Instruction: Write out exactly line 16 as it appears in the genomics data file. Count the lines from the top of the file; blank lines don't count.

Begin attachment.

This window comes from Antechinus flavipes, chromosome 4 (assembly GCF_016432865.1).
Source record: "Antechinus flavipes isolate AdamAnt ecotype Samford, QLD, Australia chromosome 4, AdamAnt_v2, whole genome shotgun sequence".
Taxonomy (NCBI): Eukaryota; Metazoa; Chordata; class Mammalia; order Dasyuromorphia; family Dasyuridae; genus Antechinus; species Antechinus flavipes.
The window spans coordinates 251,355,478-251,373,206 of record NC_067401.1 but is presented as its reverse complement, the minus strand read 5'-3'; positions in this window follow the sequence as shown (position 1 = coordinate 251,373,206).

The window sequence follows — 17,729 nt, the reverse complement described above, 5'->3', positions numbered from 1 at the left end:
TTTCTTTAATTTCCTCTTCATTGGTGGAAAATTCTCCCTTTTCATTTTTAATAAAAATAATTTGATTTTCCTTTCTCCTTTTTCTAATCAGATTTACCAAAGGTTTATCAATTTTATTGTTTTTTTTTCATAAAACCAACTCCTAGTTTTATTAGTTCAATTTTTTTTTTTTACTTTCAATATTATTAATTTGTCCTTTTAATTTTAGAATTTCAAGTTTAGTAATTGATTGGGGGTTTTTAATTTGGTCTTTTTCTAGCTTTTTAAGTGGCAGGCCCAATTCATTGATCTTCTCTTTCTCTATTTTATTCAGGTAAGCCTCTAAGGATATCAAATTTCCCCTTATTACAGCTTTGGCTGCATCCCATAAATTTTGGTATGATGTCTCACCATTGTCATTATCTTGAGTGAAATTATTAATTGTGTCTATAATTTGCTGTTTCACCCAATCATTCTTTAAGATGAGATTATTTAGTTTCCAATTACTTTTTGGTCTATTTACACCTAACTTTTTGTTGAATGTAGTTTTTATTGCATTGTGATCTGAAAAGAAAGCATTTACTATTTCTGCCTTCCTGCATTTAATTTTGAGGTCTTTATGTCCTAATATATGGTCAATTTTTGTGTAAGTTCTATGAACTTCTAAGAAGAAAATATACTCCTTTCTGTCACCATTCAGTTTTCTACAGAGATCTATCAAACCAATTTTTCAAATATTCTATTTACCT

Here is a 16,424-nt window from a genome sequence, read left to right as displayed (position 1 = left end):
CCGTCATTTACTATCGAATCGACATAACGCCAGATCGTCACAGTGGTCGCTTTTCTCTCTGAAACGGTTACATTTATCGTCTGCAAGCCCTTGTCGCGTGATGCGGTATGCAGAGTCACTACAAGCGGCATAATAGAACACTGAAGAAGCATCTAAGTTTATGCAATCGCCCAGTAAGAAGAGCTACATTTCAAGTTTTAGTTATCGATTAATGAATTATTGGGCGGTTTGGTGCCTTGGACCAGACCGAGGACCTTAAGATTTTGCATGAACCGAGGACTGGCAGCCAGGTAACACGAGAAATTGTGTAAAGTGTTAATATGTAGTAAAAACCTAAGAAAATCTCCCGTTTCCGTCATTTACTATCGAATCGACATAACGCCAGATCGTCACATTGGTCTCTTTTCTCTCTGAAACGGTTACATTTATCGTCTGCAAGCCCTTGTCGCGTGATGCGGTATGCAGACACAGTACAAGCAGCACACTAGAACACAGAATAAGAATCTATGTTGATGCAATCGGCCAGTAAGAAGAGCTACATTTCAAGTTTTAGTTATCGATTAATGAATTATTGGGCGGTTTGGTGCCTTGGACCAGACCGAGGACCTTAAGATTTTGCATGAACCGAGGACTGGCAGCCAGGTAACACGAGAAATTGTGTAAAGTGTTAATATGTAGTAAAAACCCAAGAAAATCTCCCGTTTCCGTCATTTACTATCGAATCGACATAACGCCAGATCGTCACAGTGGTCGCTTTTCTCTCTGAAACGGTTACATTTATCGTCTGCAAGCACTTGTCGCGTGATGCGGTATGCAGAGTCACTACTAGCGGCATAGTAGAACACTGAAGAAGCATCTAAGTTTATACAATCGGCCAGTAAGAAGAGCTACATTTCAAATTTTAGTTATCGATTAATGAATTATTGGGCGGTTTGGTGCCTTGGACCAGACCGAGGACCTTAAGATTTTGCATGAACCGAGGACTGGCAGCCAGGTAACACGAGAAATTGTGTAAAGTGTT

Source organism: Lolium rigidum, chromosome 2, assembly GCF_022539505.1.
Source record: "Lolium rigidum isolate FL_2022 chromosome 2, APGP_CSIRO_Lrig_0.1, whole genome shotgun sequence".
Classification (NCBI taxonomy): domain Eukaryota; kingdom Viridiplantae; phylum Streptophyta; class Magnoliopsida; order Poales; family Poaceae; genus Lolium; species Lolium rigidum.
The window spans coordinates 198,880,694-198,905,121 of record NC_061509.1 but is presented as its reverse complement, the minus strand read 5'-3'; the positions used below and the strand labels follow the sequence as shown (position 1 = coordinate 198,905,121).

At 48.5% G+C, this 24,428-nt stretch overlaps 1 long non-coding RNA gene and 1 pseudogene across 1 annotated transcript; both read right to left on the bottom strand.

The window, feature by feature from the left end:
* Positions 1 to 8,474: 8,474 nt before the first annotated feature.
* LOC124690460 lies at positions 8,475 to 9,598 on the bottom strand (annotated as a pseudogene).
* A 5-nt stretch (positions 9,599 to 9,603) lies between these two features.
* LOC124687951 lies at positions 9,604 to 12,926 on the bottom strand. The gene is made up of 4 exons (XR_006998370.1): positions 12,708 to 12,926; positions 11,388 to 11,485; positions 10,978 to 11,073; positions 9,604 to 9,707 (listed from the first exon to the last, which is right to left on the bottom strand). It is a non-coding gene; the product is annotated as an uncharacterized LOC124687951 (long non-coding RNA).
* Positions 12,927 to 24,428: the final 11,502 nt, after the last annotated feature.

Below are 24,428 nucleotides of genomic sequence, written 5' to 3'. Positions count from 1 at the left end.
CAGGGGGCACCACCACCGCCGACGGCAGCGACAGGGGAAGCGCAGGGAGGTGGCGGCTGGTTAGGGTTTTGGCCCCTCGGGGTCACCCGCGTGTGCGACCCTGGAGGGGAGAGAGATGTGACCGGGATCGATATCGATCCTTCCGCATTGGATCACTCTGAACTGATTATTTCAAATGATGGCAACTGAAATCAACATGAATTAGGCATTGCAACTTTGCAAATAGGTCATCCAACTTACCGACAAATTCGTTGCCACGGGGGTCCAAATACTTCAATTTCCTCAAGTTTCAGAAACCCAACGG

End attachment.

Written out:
* LOC124690460 lies at positions 8,475 to 9,598 on the bottom strand (annotated as a pseudogene).